# Weight down a slope

1. Oct 3, 2009

### bettysuarez

1. The problem statement, all variables and given/known data
I have attached a picture of the problem to this thread, I am having trouble with part c. I am getting an answer which is much larger than 24.5N

The systems shown in the figures are in equilibrium. If the spring scales are
calibrated in newtons, what do they read? (assume the incline in part (c) is frictionless.)

2. Relevant equations
Fw = mg

3. The attempt at a solution
I have attempted the solution and worked out the component of the weight force acting down the slope using Fw = mg / sin(30) = 49 / sin (30) = 98 N

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2. Oct 3, 2009

### tiny-tim

Welcome to PF!

Hi bettysuarez! Welcome to PF!

(I can't see the picture yet, but …)
You seem to finding the hypotenuse of a vector triangle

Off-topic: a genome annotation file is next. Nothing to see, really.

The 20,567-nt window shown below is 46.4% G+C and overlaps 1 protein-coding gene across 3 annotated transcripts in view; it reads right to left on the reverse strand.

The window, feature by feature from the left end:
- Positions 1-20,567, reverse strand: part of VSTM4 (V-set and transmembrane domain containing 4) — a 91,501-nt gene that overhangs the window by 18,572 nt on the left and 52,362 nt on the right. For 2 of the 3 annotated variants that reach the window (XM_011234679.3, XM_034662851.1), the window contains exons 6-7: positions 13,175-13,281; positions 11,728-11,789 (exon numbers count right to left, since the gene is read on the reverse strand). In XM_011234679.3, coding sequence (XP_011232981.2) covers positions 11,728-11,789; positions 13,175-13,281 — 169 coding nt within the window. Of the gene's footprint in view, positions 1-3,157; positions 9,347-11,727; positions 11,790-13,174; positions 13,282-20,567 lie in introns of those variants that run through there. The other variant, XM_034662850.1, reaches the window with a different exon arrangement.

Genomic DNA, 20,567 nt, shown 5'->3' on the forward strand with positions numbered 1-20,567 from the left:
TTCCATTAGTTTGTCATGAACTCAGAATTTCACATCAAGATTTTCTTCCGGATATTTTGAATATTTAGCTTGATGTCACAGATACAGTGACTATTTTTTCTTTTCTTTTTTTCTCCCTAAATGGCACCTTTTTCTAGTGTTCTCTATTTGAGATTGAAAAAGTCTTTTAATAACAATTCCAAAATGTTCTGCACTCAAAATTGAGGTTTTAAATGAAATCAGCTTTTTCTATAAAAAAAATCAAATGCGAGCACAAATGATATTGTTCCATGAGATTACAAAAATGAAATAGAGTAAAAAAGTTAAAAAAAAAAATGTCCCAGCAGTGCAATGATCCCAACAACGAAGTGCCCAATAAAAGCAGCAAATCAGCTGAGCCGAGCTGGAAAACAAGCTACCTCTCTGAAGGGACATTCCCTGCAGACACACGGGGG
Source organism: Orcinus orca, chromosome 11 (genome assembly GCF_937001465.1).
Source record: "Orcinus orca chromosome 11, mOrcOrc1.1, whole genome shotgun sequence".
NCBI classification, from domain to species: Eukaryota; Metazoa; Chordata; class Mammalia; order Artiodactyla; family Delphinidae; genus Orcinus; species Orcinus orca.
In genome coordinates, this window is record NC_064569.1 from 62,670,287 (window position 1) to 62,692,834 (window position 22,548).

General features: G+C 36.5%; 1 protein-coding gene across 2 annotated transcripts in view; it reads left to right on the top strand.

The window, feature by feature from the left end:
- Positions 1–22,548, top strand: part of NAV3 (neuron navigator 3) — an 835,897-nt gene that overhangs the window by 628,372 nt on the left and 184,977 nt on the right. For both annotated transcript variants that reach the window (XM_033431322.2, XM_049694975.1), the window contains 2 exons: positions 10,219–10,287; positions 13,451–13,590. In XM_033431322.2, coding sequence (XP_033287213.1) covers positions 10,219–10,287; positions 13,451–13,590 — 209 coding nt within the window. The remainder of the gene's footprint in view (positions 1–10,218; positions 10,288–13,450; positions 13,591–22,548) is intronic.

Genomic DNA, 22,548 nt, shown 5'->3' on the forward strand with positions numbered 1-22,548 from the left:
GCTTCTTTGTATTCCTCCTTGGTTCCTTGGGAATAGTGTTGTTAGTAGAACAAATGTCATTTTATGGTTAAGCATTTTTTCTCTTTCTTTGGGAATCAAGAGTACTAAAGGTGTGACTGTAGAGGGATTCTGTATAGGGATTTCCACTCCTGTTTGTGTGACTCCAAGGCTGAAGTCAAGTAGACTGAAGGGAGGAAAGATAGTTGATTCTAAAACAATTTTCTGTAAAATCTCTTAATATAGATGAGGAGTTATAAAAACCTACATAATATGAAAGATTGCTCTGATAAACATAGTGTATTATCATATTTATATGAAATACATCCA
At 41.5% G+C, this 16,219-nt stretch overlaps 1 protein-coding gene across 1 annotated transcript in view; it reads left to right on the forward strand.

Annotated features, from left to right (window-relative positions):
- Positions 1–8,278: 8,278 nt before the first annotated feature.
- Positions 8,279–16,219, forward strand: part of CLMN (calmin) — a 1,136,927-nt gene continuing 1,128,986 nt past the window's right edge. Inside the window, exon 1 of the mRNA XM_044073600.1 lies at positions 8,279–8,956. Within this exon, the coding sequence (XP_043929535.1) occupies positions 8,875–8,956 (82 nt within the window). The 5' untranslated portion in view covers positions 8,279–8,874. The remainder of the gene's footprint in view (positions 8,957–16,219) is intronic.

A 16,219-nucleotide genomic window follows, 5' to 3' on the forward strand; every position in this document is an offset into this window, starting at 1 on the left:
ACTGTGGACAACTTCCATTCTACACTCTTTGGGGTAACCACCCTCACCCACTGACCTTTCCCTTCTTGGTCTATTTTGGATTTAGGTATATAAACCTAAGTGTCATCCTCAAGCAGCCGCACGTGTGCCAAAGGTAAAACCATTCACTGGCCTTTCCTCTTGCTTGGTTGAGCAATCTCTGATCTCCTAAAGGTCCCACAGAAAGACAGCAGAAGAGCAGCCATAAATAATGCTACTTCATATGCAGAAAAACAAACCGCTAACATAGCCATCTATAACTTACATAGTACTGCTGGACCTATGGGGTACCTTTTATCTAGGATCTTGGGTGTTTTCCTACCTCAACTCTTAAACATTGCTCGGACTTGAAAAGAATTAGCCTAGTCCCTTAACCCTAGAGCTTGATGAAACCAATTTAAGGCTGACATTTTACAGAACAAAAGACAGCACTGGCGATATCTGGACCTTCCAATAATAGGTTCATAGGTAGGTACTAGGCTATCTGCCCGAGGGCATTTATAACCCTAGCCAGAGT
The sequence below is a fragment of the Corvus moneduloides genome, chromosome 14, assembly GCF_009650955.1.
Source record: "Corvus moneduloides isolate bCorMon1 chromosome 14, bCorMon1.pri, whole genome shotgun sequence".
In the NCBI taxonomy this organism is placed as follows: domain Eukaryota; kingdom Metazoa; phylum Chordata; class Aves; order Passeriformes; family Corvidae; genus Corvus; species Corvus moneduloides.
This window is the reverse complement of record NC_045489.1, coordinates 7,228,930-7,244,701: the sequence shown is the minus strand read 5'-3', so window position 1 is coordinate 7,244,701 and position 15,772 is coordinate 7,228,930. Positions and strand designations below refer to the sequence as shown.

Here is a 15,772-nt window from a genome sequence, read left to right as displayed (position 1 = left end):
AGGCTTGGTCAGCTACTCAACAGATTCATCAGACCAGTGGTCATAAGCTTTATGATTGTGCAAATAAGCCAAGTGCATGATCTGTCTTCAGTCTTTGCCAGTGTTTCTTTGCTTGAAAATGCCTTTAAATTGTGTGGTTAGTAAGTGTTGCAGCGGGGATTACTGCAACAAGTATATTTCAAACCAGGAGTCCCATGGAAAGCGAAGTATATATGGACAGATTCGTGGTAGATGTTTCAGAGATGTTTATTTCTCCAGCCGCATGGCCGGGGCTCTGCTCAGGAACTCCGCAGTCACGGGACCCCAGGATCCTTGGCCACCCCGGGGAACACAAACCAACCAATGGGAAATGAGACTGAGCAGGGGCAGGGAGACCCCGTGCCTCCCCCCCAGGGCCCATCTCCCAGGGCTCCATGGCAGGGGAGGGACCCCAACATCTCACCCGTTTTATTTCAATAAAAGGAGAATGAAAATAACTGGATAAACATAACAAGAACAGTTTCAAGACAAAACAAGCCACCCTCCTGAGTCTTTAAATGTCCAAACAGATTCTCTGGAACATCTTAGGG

they don't work that way! (not without a horizontal force ).​

Just use the usual cosine formula for a component.

3. Oct 3, 2009

### bettysuarez

Sorry, I'm still a bit confused... The 5 kg weight is on a 30˚ slope and the spring scale is on the slope as well. How am I supposed to work out a horizontal force? Is that the force that will be recorded by the spring scale?

Thank you!

4. Oct 3, 2009

### tiny-tim

No, I was saying that there's no horizontal force!

Just use the cosine formula.

5. Oct 3, 2009

### bleedblue1234

Hint:

The horizontal weight is equal to the weight times the cosine of the angle of incline...

6. Oct 3, 2009

### tiny-tim

erm

… no such thing as horizontal weight!